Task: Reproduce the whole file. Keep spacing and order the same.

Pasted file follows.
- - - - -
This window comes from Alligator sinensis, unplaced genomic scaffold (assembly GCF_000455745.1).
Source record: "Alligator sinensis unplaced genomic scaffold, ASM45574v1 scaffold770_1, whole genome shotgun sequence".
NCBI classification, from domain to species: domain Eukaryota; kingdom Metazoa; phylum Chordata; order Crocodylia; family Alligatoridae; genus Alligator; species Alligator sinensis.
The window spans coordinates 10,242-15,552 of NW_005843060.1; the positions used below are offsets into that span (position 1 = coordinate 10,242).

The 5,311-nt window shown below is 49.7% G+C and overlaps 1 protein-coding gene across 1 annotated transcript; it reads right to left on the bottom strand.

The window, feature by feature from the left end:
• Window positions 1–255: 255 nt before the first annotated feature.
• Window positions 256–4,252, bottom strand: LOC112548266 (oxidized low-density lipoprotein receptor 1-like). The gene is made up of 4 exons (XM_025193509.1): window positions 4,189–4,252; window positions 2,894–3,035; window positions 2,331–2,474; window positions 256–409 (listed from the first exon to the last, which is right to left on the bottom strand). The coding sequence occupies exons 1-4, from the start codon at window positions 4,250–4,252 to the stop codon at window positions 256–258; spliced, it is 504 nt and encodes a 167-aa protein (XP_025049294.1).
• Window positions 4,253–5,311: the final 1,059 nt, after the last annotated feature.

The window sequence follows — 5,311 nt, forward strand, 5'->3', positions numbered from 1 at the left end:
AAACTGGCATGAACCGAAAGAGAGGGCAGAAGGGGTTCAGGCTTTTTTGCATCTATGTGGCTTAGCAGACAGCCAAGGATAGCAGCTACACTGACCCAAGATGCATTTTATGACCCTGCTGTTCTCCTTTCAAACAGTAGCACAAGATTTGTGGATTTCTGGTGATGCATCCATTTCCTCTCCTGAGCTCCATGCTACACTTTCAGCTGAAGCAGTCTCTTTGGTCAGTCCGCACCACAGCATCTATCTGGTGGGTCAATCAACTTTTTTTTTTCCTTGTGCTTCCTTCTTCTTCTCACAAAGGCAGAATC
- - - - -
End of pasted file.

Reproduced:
This window comes from Alligator sinensis, unplaced genomic scaffold (assembly GCF_000455745.1).
Source record: "Alligator sinensis unplaced genomic scaffold, ASM45574v1 scaffold770_1, whole genome shotgun sequence".
NCBI classification, from domain to species: domain Eukaryota; kingdom Metazoa; phylum Chordata; order Crocodylia; family Alligatoridae; genus Alligator; species Alligator sinensis.
The window spans coordinates 10,242-15,552 of NW_005843060.1; the positions used below are offsets into that span (position 1 = coordinate 10,242).

The 5,311-nt window shown below is 49.7% G+C and overlaps 1 protein-coding gene across 1 annotated transcript; it reads right to left on the bottom strand.

The window, feature by feature from the left end:
• Window positions 1–255: 255 nt before the first annotated feature.
• Window positions 256–4,252, bottom strand: LOC112548266 (oxidized low-density lipoprotein receptor 1-like). The gene is made up of 4 exons (XM_025193509.1): window positions 4,189–4,252; window positions 2,894–3,035; window positions 2,331–2,474; window positions 256–409 (listed from the first exon to the last, which is right to left on the bottom strand). The coding sequence occupies exons 1-4, from the start codon at window positions 4,250–4,252 to the stop codon at window positions 256–258; spliced, it is 504 nt and encodes a 167-aa protein (XP_025049294.1).
• Window positions 4,253–5,311: the final 1,059 nt, after the last annotated feature.

The window sequence follows — 5,311 nt, forward strand, 5'->3', positions numbered from 1 at the left end:
AAACTGGCATGAACCGAAAGAGAGGGCAGAAGGGGTTCAGGCTTTTTTGCATCTATGTGGCTTAGCAGACAGCCAAGGATAGCAGCTACACTGACCCAAGATGCATTTTATGACCCTGCTGTTCTCCTTTCAAACAGTAGCACAAGATTTGTGGATTTCTGGTGATGCATCCATTTCCTCTCCTGAGCTCCATGCTACACTTTCAGCTGAAGCAGTCTCTTTGGTCAGTCCGCACCACAGCATCTATCTGGTGGGTCAATCAACTTTTTTTTTTCCTTGTGCTTCCTTCTTCTTCTCACAAAGGCAGAATC